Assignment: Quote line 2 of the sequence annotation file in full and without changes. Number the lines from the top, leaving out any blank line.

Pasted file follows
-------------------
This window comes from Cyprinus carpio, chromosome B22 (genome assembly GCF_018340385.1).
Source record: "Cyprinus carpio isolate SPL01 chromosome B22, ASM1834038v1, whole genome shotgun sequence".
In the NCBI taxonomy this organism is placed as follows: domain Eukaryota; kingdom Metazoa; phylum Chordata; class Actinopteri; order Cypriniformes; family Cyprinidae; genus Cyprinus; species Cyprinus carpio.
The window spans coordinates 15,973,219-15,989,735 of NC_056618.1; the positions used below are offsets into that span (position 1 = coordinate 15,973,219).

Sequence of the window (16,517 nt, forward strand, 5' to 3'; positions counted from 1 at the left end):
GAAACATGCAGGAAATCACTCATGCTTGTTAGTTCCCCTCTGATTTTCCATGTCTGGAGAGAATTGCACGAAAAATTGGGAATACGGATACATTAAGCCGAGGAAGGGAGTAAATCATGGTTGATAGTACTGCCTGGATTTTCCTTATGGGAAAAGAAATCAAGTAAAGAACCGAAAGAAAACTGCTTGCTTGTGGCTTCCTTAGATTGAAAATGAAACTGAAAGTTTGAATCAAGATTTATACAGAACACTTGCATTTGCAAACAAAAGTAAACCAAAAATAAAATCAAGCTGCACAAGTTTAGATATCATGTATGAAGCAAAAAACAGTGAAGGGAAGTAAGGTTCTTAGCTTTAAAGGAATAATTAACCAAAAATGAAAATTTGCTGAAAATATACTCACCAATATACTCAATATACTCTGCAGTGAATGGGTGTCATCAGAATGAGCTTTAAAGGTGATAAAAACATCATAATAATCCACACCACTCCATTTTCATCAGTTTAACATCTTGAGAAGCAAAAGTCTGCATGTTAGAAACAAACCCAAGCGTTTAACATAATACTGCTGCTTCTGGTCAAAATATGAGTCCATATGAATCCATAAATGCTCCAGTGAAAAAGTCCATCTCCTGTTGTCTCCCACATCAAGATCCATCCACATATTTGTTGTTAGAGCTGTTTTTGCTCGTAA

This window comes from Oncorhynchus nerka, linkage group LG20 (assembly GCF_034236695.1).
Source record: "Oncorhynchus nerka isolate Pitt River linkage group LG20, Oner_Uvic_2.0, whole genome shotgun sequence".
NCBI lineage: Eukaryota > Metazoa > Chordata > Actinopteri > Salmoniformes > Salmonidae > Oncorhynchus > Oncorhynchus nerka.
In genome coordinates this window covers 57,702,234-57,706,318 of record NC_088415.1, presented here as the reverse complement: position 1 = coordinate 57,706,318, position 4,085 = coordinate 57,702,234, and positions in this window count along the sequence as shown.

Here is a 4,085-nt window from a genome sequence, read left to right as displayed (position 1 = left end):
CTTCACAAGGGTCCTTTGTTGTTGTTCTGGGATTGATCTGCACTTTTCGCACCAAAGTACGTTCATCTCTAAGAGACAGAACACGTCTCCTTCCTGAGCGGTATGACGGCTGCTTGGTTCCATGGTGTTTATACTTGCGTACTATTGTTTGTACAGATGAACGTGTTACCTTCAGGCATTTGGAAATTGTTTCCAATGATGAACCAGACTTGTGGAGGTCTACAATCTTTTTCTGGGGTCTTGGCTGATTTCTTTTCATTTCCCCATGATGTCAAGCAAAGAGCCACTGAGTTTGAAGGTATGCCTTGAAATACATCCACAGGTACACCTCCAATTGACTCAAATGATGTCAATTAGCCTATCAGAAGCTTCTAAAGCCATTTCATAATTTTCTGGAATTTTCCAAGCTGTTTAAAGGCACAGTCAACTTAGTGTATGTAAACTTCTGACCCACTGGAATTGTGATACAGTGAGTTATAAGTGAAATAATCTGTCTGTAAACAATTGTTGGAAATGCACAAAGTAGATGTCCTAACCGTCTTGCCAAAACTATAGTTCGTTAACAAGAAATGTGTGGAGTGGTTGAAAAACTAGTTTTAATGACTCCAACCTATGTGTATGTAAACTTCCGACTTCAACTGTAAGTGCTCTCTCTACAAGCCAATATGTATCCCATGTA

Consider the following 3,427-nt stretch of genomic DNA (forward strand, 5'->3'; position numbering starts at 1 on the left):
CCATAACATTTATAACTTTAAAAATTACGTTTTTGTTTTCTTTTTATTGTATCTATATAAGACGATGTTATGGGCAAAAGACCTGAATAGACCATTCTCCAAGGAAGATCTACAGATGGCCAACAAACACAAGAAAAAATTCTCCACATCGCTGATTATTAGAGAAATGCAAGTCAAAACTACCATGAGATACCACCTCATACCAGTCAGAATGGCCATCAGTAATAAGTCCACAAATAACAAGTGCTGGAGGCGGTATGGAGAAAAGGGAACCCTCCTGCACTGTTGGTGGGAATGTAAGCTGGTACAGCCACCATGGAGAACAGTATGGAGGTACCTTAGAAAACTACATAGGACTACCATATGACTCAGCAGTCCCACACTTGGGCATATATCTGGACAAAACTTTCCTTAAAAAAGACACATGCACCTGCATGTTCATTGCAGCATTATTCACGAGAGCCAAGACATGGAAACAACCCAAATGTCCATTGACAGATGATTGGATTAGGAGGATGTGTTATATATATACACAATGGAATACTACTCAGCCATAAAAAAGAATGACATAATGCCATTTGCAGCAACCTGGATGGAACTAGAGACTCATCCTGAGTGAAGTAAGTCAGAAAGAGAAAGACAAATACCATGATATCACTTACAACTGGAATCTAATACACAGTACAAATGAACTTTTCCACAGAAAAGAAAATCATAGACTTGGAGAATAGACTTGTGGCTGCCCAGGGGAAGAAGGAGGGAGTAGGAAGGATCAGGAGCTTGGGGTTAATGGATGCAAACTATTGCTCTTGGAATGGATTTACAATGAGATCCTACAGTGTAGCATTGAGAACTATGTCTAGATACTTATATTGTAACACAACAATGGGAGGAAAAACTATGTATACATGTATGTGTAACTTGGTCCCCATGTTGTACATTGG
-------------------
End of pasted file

Source record: "Cyprinus carpio isolate SPL01 chromosome B22, ASM1834038v1, whole genome shotgun sequence".